6 familiar characters who got their own ''spin-off babies'' cartoons

These aged-down adaptations ranged from massively popular to one-season flops

Image: The Everett Collection

The "spin-off babies" boom is immediately familiar to anyone who watched cartoons in the '80s or '90s. Companies figured out pretty quickly that audiences would respond to cuter, younger versions of the characters they already knew and loved. Plus, a "spin-off babies" show could introduce a new generation to familiar characters in a show specifically aimed at children. 

This quickly became a cultural phenomenon — just think of all the shows that have parodied it in some way. In fact, you might be more familiar with some of the parodies than the actual shows!

Here's just six familiar shows that got the "spin-off babies" treatment... some more successfully than others.

Watch The Flintstones on MeTV!

Sundays at 10 AM

*available in most MeTV markets

1. Muppet Babies (1984)

Image: The Everett Collection

Often credited as the series that kicked off the spin-off babies boom, Muppet Babies was inspired by a dream sequence in the film The Muppets Take Manhattan, where Miss Piggy imagines everyone as babies. In the show, the Muppets live together in a nursery watched over by Nanny, voiced by June Cleaver herself, Barbara Billingsley. They use their imaginations to create fantasty worlds, often blended with live-action clips and photography. The show was massively popular and got eight seasons, winning four consecutive Daytime Emmy Awards, and arguably started the whole "babies" trend. The show was rebooted for a short time on Disney Junior in 2018.

2. The Flintstone Kids (1986)

Image: The Everett Collection

Following on the heels of Muppet Babies, The Flintstone Kids is pretty self-explanatory. Fred, Barney, Wilma and Betty (along with puppy Dino) have typical stone-age adventures that range from forming a baseball team to stopping a gem heist. This series is notable for the show-within-a-show, Captain Caveman and Son, where the segments were presented as a show that the kids were watching. Flintstone Kids even got their own anti-drug special, The Flintstone Kids' "Just Say No" Special in 1988, featuring the voice of La Toya Jackson ("La Toya Jackstone".)

3. A Pup Named Scooby-Doo (1988)

Image: The Everett Collection

A Pup Named Scooby-Doo presented the familiar Mystery Machine gang as pre-teens, still solving mysteries together. This would be the last TV show that the original voice of Scooby, Don Messick, would voice before his death. The show was heavily satirical and leaned on the fourth wall — for example, a character named "Red Herring" is falsely accused in almost every episode, or a TV announcer might "interrupt with a special announcement" to point out that Velma just found a clue. 

4. Tom & Jerry Kids (1990)

This was an interesting show. The titular segments featued Tom and Jerry as a kitten and a baby mouse, respectively, and recycled much of their dynamic from the original cartoons with the violence toned down for younger audiences. Other segments included "Spike and Tyke" (though they were not younger) and "Droopy and Dripple" about Droopy Dog and his son, Dripple. Additional voices on the show's four season included names like Tim Curry, Brad Garrett and Sally Struthers.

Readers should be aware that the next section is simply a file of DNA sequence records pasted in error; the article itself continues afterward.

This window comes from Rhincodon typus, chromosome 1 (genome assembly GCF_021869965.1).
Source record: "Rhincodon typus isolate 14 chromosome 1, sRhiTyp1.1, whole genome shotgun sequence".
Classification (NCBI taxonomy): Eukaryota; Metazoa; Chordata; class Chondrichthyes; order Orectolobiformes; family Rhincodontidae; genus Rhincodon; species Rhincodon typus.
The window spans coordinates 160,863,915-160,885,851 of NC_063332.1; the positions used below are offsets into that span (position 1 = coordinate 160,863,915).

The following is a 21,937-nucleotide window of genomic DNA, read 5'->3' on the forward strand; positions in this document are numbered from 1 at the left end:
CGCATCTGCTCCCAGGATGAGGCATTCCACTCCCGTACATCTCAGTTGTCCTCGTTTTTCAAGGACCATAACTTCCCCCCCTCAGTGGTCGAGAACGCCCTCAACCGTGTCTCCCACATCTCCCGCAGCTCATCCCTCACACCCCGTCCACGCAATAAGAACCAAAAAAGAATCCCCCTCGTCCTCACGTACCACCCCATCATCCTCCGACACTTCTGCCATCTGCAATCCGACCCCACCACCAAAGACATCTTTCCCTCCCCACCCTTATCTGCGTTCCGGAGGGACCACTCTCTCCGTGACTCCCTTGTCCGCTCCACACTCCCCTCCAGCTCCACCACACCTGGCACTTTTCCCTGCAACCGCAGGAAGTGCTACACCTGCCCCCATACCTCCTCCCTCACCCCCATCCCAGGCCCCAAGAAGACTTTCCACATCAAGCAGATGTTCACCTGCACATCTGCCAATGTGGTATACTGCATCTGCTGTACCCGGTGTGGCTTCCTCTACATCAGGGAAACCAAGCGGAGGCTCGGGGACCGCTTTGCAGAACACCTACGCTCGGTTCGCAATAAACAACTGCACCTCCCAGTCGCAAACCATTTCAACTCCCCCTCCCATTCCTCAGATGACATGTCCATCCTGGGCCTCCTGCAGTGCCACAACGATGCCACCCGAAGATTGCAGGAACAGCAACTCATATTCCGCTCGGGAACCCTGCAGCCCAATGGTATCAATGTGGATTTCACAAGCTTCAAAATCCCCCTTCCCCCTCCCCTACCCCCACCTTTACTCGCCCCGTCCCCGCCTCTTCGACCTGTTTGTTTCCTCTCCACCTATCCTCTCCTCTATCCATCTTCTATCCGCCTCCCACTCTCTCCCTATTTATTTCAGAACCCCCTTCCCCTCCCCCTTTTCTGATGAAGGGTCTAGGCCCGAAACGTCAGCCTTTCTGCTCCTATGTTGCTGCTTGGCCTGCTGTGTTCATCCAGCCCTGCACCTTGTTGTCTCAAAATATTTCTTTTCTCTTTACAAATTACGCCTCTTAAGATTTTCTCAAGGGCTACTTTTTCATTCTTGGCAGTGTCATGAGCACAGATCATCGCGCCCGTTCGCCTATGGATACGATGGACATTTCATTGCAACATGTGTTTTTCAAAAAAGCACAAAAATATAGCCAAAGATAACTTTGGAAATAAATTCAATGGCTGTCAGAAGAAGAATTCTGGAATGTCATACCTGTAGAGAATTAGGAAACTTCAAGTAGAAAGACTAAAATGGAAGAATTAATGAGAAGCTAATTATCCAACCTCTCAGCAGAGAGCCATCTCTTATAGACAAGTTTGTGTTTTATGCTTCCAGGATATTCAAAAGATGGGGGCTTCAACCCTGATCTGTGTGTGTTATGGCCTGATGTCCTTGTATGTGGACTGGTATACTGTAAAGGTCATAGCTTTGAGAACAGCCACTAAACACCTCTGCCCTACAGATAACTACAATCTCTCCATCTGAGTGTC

5. Yo Yogi! (1991)

This unintentional time capsule of a show is peak early Ninties. Yogi Bear is now a totally cool, X-treme teenager along with his friends, who now hang out at Jellystone Mall. They were crime fighters, because of course they were. Magilla Gorilla even appeared as a pop star called — wait for it — "Magilla Ice". It only ran for thirteen episodes.

6. Baby Looney Tunes (2002)

One of the later additions to the "spin-off babies" movement, this show was clearly inspired by Muppet Babies. However, Baby Looney Tunes focused less on fantasy and more on real world lessons and morals for children. June Foray returned to voice Granny, the caretaker of the Looney Tunes. The Tunes were largely the classic set from the original shorts, with the addition of Lola Bunny, who made her debut in 1996's Space Jam.

READ MORE: 9 live-action '80s movies that got cartoon TV adaptations

These cartoons were tubular, radical, and even wicked! And some featured actors from The Andy Griffith Show and Happy Days!

SEE LIST

Are you sure you want to delete this comment?
Close

8 Comments

geatornez82 10 months ago
I liked Muppet Babies and A Pup Named Scooby Doo, and mixed feelings about Baby Looney Tunes, however I absolutely hated the others for some weird reason that I don't really know.
Runeshaper 12 months ago
Some of these bring back such good memories: Muppet Babies, The Flintstone Kids, and A Pup Named Scooby-Doo (-:
Kramden62 12 months ago
"Yo, Yogi" was one of the last cartoons NBC aired before changing Saturday mornings into good reasons to sleep in in 1991.
LoveMETV22 12 months ago
Mustn't forget:

Stewie Griffin, Maggie Simpson, Tommy Pickles and of course Baby Huey.
Bricat2001 12 months ago
Crap I remember watching baby looney tunes when I was little XD
AnnaRentzVandenhazel 12 months ago
Manilla Gorilla? When did Magilla Gorilla change his name?????
Apparently when he got into the music business...
Are you sure you want to delete this comment?